Formula and Chuck Arnoldi have become synonymous. Although his agglomerations of twigs and branches served to define his early paintings and sculptures as a natural antidote to the austere, industrial aesthetic of Minimalism, they quickly degenerated into repetitious design fodder. Arnoldi seemed to recognize this, for the early '80s found him cutting shapes into thick sheets of plywood with a chain saw, as if a more intuitive, visceral process would re-energize the work with some of its lost formal edge.
Unfortunately, this has hardly been the case, and Arnoldi's latest exhibit--a spotty concoction of bronze sculptures, plywood "paintings" and small gouaches--indicates that he is content to coast on a lucrative, highly decorative signature. The show is dominated by "Turnpike," a huge Abstract Expressionist painting on plywood that has been hacked and scored with angled saw cuts to the point of creating real negative space within the picture plane itself. Scale is hardly a viable compensation for vitality, however. For all its angles and rough-hewn edges, the work appears remarkably benign.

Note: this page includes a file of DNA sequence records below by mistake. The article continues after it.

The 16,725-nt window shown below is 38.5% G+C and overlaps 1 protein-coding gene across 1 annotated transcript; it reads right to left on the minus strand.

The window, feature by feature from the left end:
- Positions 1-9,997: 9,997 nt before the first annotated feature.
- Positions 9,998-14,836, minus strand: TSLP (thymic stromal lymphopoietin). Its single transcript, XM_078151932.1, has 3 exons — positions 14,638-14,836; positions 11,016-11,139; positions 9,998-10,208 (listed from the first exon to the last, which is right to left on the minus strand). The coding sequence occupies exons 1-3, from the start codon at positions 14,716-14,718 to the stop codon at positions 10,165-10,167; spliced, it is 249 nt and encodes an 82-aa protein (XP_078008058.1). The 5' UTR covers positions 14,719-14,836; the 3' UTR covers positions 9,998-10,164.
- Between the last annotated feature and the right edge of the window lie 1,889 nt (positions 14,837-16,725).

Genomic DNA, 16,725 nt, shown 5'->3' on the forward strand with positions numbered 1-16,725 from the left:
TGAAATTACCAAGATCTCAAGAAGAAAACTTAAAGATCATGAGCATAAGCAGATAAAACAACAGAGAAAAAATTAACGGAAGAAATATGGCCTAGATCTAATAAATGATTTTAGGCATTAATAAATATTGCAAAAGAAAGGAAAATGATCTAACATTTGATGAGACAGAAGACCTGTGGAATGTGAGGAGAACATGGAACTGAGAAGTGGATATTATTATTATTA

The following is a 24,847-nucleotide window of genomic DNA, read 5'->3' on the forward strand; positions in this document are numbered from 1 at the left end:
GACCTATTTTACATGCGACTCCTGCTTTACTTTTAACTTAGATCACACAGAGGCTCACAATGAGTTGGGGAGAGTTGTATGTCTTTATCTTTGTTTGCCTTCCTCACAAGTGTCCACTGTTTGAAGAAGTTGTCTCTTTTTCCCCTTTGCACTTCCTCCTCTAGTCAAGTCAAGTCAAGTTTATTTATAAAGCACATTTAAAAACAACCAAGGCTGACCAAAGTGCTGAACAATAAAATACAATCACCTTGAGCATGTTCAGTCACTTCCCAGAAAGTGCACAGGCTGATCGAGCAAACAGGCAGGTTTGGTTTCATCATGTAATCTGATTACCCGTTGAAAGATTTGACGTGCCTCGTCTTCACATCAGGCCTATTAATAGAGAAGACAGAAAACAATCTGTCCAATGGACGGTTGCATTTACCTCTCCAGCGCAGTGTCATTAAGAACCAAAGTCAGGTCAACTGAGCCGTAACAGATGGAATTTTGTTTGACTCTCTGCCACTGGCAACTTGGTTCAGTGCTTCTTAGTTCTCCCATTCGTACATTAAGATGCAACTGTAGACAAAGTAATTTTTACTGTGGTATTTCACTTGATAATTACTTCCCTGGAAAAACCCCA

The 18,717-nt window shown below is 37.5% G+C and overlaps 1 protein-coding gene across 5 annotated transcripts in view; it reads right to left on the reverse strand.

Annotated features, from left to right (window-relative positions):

The sculptures fare little better, largely because Arnoldi seems unable to make up his mind whether to focus on form and metaphor (open textured, labyrinthine constructions of limbs, branches and floating industrial detritus) or historical homage (direct references to the work of Frederic Remington). As a result, the work tends to fall somewhere between the two, coming off as cute and sentimental rather than fully exploiting potentially interesting structural and textual parameters. (James Corcoran Gallery, 1327 5th St., to April 1.)